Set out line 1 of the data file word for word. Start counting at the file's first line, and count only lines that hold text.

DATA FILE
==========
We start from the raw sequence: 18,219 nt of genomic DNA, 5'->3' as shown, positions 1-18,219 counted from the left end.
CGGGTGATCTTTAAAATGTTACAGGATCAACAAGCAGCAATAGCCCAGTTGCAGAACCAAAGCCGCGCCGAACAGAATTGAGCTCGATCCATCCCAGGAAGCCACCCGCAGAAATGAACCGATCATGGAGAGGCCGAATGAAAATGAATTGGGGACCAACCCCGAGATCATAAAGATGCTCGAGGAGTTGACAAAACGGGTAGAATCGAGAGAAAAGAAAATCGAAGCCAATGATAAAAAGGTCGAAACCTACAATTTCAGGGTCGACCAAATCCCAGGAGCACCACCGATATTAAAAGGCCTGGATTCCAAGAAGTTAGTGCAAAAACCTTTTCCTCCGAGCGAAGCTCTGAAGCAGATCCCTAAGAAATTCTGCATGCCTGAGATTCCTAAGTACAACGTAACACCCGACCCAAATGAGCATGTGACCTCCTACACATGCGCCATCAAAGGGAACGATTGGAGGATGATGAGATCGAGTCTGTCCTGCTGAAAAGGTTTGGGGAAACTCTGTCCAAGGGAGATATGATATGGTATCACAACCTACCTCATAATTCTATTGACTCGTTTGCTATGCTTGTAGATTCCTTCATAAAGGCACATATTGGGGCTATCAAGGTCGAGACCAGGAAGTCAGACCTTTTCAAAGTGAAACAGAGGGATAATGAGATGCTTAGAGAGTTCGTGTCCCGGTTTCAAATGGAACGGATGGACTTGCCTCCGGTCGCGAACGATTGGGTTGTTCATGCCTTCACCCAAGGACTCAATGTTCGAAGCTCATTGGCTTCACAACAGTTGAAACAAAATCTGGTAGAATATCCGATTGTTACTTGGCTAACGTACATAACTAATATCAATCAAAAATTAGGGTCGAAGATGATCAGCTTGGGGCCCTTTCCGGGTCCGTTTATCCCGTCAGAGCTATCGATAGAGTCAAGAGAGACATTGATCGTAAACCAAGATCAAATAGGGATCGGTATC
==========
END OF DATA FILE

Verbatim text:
We start from the raw sequence: 18,219 nt of genomic DNA, 5'->3' as shown, positions 1-18,219 counted from the left end.